Thought-provoking essay here* by UC Berkeley's Elizabeth Segran critiquing standard pedagogy in Women and Gender Studies courses. She makes a kind of left wing usage of some of the tropes* that accompanied the slow death of theory (and ascendancy of new historicism and now digital humanities/surface reading) from the mid 90's through now.
From my friends who teach these classes, I don't think that Seagran's piece actually works that well as a critique of what is being taught in WGS classes. This being said, it is interesting to think of it in light of the kinds of issues we might teach in practical ethics classes. Too often we either stick to hot button political issues or issues of professional ethics, and ignore some of the most pressing issues that students face, such as hook-up culture, slut shaming, campus sexual assault, the Greek system, college athletics, etc.
I think there's also something to her point that it's just much easier for all sorts of reasons (involving both students and administrators) to teach broader theoretical/jargony issues that people are less antecedently psychologically invested in. A friend of mine who researches and teaches about hook up culture often has to deal with Beavis and Butt-Head types who half the time are mocking him and the other students and who are usually a priori convinced that anything short of an A+ is evidence that they are being graded for their rebarbative views rather than inability to learn the material. It can be a real drag and I doubt that I would have the courage to put myself in his position. Far easier to swim in the Wide Sargasso Sea of the various neologisms that at this point aren't really new anymore. It's relaxing. The water is warm. You get a nice tan.
**Tangentially related to my post a few days ago about the near absolute futility of trying to in some manner ground an emancipatory politics in post Hegelian thinking about identity and difference.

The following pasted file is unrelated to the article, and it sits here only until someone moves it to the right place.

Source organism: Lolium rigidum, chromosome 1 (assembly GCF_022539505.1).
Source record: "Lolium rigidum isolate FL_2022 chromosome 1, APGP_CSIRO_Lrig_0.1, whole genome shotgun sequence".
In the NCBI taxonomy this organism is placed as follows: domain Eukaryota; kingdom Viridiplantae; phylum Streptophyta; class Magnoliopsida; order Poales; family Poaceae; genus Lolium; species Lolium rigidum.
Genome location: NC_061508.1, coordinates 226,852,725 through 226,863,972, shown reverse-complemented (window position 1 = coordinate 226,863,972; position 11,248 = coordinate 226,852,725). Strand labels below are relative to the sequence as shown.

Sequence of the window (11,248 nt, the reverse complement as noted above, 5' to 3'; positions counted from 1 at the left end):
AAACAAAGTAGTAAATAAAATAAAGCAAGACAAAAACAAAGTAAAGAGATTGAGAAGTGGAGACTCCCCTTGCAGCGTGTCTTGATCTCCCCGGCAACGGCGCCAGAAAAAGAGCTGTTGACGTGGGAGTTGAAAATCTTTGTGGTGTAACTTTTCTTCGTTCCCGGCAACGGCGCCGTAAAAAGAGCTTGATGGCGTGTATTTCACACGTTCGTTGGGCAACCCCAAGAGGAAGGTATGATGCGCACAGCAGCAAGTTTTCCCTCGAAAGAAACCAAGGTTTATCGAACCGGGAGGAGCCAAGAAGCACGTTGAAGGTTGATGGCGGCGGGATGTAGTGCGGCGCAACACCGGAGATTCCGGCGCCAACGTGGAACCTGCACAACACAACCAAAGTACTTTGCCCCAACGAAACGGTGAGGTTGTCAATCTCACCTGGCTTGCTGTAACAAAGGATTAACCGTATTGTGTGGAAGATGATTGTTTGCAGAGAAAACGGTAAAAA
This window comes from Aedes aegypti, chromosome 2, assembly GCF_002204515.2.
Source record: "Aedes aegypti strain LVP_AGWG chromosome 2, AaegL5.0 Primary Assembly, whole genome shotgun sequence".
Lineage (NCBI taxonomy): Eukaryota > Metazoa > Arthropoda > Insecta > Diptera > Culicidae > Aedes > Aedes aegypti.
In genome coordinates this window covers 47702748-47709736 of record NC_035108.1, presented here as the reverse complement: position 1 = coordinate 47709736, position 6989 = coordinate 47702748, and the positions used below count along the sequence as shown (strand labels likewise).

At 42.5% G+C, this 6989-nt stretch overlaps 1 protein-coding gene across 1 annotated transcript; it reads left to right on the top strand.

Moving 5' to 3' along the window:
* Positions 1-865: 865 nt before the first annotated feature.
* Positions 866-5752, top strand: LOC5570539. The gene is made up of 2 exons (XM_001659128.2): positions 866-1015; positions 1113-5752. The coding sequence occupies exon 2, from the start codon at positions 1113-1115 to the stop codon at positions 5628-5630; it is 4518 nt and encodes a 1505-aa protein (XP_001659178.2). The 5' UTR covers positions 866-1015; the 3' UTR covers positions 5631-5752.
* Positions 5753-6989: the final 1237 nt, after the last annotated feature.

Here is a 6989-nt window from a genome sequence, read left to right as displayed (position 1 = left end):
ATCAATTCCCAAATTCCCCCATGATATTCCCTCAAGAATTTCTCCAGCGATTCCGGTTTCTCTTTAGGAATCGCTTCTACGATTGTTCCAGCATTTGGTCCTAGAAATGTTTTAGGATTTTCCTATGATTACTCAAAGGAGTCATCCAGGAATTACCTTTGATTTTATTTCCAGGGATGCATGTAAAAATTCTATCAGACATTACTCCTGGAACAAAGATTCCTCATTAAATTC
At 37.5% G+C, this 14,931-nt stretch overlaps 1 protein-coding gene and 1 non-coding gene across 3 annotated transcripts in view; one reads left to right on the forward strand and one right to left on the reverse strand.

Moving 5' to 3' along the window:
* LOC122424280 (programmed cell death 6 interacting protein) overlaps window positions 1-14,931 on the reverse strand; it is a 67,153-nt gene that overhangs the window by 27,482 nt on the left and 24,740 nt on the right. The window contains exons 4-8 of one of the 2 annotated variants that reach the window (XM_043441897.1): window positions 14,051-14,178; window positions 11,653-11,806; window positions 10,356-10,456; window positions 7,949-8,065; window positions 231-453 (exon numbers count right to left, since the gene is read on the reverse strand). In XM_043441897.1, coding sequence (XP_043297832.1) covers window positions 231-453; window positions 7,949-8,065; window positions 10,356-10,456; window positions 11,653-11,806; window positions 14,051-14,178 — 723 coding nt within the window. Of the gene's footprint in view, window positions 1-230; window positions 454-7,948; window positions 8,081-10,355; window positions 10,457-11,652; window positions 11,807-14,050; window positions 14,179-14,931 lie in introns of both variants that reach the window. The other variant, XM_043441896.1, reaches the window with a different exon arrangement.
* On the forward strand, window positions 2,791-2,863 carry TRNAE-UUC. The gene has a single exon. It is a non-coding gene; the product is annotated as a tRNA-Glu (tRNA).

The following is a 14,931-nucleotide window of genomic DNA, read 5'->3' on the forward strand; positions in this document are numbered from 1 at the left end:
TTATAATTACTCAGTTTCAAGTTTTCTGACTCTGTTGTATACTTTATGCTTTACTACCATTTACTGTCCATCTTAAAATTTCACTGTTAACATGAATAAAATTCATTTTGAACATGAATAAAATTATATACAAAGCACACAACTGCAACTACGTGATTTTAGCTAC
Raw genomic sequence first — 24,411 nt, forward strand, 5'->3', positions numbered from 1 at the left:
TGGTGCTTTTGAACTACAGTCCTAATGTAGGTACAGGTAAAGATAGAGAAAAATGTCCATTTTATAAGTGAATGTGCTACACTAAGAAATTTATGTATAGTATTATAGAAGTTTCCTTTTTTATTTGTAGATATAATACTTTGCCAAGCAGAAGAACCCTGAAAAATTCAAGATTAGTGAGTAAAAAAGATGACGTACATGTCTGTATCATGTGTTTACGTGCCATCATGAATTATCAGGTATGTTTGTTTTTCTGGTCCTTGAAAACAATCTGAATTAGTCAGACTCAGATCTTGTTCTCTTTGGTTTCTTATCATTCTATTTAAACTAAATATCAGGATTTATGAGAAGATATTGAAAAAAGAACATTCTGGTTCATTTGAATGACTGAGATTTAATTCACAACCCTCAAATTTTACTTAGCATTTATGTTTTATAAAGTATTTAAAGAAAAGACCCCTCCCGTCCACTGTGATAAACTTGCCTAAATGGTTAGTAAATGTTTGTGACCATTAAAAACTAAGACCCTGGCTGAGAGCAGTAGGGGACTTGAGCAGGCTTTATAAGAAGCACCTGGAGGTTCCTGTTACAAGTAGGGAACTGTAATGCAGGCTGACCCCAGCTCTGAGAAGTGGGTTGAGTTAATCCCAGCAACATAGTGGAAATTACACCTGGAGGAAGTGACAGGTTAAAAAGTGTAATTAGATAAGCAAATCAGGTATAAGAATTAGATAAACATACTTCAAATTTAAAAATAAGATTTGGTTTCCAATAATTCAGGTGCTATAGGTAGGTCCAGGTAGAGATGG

I should probably note that I'm extraordinarily uncomfortable with overly politicizing either theory or the classroom (and my discomfort is both political and theoretical). One of the nice things about reading Badiou and the French historical epistemological tradition this week in Pittsburgh has been to see how important it was to a wide swath of thinkers to make space for relative autonomy of the non-political. Given the sometimes near hegemony of Frankfurt school style politicization of everything (which reached its nadir only a few years ago with Alexander Galloway's article on Graham Harman; Levi Bryant got the last word, exposing Galloway's Pythonesque*** logic here), it was extraordinarily refreshing to explore different avenues that are both central to the continental tradition and that take the project of critique seriously.
This being said, part of our job is to help our students be more virtuous in certain ways, and it is some work (albeit not impossible) to square that with the autonomy of the political.